Keir Starmer criticises BBC for continuing to broadcast after Eriksen collapse

The Labour leader said the corporation should have cut away early.

Christian Eriksen receives treatment
Christian Eriksen receives treatment

Sir Keir Starmer has criticised the BBC for continuing to broadcast as Denmark midfielder Christian Eriksen received emergency treatment during his country’s Euro 2020 game against Finland.

The midfielder dropped to the ground at the Parken Stadium in Copenhagen shortly before half-time, leaving players from both teams in clear distress.

Cameras showed medics desperately trying to stabilise the former Tottenham player, as his teammates formed a protective circle around where he lay on the pitch.

The coverage also showed Eriksen’s distraught partner Sabrina Kvist Jensen, with whom the midfielder has two children, being consoled on the sidelines by other Denmark players and team officials while the player received treatment.

The BBC has apologised following complaints, and said the footage is controlled by Uefa.

Speaking on LBC, Labour leader Sir Keir said: “I watched this live and it was awful.”

He continued: “There are those rare occasions where you know it’s serious from the start – the players’ expressions who are on the pitch, the fans’ expression – it becomes very sombre very, very quickly.

“I really feared the worst. I thought I was watching something no football fan ever, ever wants to watch.

Denmark Finland Euro 2020 Soccer
Denmark players formed a ring around their teammate (Friedemann Vogel/AP)

“I thought they could have cut away sooner and I think his partner came onto the pitch at one point and I don’t know why they had the cameras on her at all.”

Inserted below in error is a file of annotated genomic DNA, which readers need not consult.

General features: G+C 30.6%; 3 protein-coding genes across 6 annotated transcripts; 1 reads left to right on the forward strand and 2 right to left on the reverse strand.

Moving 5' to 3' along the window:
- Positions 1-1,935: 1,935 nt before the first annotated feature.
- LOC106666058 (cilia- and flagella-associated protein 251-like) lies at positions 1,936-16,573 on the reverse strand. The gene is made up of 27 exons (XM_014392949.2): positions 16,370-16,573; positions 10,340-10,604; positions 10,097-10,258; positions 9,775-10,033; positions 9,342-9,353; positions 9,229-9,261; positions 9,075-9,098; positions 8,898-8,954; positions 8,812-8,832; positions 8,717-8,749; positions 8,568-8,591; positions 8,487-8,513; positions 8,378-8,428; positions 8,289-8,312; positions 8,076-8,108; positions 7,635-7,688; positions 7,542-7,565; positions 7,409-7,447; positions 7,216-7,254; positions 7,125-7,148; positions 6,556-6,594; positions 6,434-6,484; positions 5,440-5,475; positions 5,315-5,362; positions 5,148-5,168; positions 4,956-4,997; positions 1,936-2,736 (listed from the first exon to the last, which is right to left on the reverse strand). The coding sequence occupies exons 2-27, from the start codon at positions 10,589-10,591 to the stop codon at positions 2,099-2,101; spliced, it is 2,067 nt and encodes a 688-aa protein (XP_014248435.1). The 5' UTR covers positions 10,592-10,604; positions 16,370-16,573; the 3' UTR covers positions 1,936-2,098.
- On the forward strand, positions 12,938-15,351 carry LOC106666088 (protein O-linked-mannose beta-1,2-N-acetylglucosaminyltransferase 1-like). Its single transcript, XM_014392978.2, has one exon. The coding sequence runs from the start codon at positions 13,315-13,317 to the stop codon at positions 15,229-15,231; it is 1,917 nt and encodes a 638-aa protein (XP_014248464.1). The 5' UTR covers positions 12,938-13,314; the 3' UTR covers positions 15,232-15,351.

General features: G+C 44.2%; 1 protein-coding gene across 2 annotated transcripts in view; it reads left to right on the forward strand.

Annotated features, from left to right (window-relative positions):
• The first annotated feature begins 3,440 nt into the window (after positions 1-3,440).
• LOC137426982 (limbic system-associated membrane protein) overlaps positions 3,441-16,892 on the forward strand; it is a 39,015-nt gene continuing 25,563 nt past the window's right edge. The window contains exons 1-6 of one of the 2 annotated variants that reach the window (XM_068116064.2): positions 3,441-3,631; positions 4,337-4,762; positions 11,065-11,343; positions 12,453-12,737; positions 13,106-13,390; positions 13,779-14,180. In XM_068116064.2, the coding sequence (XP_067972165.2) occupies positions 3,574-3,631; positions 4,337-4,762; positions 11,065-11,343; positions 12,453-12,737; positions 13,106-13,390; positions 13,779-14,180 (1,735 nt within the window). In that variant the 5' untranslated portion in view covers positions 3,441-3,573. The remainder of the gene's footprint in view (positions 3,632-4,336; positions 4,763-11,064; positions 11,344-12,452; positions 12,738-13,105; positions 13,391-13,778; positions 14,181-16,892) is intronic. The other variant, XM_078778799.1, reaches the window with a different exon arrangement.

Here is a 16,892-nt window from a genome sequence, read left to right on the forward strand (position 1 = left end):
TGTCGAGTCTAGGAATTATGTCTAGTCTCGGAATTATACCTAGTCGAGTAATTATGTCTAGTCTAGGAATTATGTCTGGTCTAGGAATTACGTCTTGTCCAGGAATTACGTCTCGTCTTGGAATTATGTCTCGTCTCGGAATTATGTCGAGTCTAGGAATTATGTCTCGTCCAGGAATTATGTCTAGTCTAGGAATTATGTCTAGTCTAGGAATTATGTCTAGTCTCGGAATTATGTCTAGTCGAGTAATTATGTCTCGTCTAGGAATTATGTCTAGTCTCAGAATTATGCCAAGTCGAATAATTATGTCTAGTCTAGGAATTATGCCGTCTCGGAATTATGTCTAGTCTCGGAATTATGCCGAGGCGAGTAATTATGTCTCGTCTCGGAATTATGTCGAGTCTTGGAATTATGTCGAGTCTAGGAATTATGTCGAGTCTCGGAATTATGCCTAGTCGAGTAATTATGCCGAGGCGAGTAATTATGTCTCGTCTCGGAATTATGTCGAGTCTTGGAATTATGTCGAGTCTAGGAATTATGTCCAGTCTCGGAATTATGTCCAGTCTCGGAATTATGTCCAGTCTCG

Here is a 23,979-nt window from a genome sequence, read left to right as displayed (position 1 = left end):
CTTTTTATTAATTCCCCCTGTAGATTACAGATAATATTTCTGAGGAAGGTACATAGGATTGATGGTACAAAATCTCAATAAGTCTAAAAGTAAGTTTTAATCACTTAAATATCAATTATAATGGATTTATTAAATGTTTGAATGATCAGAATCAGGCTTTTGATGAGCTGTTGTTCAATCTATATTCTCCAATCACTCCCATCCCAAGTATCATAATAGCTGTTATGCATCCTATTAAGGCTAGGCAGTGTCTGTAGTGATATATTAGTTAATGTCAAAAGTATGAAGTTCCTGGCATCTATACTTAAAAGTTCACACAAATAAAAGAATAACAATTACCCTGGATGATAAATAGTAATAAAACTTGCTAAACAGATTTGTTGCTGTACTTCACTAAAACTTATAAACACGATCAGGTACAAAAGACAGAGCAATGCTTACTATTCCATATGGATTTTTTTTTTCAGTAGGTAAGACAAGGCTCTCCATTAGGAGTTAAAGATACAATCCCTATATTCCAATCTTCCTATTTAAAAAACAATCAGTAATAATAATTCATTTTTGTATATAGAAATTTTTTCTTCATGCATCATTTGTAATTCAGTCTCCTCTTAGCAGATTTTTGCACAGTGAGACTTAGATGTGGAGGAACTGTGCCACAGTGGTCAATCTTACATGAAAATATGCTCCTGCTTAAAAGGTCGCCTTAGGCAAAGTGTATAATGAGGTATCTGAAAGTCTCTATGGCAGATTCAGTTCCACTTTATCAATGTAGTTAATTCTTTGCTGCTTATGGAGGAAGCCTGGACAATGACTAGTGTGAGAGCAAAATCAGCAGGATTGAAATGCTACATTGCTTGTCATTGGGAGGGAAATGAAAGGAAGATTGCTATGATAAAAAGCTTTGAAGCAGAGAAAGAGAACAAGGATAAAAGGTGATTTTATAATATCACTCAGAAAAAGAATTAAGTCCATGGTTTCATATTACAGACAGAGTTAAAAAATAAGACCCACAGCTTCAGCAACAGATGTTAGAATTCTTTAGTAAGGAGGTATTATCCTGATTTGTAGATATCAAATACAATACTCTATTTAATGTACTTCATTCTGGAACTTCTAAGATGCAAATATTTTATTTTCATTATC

He added: “They could have cut early, they should have cut out and I don’t think they… they certainly shouldn’t have shown his partner – I mean how distressing is that?”

A statement from the BBC said: “Everyone at the BBC is hoping Christian Eriksen makes a full recovery.

“We apologise to anyone who was upset by the images broadcast. In stadium coverage is controlled by Uefa as the host broadcaster, and as soon as the match was suspended, we took our coverage off air as quickly as possible.”

Former Tottenham striker Gary Lineker, who anchored the BBC’s studio coverage of the Denmark v Finland match, described the incident as “the most difficult, distressing and emotional broadcast I’ve ever been involved with”.

The first-round match in Copenhagen was suspended, before resuming some two hours later after Eriksen was said to be in a stable condition.

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